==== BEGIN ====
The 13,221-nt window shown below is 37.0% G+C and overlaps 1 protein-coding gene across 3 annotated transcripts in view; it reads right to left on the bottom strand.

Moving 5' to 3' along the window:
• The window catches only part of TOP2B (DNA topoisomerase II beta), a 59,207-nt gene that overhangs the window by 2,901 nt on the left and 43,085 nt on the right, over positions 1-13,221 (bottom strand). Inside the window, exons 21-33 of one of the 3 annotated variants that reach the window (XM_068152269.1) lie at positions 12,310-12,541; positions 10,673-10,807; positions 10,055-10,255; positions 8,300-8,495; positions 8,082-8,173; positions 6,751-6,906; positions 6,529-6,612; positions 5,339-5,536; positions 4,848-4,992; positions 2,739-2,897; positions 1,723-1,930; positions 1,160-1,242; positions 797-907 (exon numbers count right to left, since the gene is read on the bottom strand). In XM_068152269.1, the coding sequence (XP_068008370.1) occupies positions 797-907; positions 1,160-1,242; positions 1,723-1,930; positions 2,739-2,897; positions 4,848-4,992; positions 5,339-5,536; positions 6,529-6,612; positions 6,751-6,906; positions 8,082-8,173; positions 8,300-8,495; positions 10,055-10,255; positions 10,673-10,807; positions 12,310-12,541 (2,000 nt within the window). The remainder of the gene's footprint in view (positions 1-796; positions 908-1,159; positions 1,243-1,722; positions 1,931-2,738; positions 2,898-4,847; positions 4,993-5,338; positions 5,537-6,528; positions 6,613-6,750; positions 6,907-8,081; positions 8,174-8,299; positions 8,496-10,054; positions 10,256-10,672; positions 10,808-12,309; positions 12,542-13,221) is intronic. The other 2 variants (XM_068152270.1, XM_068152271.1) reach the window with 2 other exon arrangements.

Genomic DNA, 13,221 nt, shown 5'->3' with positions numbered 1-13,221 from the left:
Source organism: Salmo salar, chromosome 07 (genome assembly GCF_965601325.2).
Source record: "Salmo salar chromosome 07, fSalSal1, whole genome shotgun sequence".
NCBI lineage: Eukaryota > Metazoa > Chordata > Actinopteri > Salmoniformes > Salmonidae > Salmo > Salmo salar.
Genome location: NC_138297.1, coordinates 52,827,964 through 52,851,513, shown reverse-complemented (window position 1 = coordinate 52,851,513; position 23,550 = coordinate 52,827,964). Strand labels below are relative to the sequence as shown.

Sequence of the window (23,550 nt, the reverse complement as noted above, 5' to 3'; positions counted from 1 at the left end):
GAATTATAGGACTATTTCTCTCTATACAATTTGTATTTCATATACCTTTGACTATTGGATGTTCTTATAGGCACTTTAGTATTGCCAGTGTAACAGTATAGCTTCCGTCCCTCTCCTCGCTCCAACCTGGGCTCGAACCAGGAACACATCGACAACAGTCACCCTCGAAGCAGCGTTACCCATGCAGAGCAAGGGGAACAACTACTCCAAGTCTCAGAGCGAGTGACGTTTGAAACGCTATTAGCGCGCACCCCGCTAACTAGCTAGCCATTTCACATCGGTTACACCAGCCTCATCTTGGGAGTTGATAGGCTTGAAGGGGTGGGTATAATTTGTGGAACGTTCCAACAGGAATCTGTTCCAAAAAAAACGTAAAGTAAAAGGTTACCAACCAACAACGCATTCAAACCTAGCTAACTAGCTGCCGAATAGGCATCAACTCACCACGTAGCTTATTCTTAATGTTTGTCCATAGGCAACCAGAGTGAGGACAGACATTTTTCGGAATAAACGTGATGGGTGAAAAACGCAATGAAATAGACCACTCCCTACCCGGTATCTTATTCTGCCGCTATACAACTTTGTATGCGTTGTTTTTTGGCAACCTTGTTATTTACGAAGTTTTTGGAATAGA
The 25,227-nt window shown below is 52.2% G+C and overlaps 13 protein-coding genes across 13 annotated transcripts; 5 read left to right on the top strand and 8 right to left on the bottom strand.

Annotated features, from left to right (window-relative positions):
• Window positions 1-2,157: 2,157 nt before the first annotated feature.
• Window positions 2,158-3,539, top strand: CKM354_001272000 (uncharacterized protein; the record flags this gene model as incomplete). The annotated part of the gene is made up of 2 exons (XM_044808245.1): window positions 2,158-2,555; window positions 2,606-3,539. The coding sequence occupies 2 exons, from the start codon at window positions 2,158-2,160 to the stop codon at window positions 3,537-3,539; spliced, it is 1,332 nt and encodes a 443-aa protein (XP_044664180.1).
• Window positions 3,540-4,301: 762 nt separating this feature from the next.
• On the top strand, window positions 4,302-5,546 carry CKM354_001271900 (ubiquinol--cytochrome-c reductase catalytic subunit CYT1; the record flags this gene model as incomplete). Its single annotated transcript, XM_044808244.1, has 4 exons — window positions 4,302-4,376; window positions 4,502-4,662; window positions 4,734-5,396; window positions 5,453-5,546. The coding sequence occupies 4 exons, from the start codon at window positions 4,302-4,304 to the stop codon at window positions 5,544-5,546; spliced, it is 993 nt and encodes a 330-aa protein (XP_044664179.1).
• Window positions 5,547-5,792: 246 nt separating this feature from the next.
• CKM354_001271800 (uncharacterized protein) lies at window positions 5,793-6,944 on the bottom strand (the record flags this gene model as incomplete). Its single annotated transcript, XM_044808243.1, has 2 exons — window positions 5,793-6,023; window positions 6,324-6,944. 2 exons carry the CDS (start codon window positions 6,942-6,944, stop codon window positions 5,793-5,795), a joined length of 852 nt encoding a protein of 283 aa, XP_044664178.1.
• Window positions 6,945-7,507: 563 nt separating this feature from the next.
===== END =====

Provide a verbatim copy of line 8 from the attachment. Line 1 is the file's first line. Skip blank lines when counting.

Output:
Genome location: NC_138297.1, coordinates 52,827,964 through 52,851,513, shown reverse-complemented (window position 1 = coordinate 52,851,513; position 23,550 = coordinate 52,827,964). Strand labels below are relative to the sequence as shown.